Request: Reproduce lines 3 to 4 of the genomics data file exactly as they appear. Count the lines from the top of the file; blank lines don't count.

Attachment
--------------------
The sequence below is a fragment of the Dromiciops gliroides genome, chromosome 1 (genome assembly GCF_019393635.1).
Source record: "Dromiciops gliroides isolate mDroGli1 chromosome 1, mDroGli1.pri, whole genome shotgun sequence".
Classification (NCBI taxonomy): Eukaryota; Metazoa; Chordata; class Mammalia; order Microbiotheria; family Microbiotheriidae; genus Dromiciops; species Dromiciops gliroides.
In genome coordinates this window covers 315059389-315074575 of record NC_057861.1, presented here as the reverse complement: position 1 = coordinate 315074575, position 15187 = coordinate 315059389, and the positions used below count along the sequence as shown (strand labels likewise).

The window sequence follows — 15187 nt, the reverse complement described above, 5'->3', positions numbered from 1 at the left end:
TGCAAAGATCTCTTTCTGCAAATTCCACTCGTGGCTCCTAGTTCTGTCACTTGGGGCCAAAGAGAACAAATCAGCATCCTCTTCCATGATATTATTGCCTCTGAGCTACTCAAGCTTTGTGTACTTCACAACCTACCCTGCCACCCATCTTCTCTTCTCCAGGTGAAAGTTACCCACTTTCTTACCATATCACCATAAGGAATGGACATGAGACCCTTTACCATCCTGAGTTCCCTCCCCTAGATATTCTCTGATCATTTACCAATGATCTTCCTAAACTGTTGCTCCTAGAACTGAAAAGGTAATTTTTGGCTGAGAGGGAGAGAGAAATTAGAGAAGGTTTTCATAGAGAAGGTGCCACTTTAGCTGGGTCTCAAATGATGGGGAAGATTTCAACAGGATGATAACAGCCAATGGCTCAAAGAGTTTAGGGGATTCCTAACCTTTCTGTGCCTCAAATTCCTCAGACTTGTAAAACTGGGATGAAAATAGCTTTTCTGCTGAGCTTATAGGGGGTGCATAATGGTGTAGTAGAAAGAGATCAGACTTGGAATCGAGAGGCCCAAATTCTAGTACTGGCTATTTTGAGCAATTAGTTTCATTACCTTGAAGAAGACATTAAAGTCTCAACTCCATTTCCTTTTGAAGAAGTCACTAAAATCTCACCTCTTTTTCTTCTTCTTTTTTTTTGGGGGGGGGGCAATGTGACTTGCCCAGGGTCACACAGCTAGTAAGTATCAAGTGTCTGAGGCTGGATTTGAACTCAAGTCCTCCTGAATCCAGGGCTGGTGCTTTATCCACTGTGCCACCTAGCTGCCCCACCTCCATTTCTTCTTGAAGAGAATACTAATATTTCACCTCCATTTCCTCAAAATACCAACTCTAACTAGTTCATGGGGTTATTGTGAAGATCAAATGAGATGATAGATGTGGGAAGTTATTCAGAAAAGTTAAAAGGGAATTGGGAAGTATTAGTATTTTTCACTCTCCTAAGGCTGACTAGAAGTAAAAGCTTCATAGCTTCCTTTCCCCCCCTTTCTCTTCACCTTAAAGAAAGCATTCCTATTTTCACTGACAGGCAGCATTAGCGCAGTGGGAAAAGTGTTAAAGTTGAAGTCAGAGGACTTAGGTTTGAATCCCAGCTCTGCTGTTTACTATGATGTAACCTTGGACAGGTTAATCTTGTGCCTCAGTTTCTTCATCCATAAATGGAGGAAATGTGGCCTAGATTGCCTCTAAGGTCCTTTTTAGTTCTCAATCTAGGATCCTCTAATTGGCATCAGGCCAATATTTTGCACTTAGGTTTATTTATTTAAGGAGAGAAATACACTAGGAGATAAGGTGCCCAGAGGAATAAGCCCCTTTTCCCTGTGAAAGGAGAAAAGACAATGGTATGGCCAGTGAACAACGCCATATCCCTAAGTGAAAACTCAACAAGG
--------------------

Classification (NCBI taxonomy): Eukaryota; Metazoa; Chordata; class Mammalia; order Microbiotheria; family Microbiotheriidae; genus Dromiciops; species Dromiciops gliroides.
In genome coordinates this window covers 315059389-315074575 of record NC_057861.1, presented here as the reverse complement: position 1 = coordinate 315074575, position 15187 = coordinate 315059389, and the positions used below count along the sequence as shown (strand labels likewise).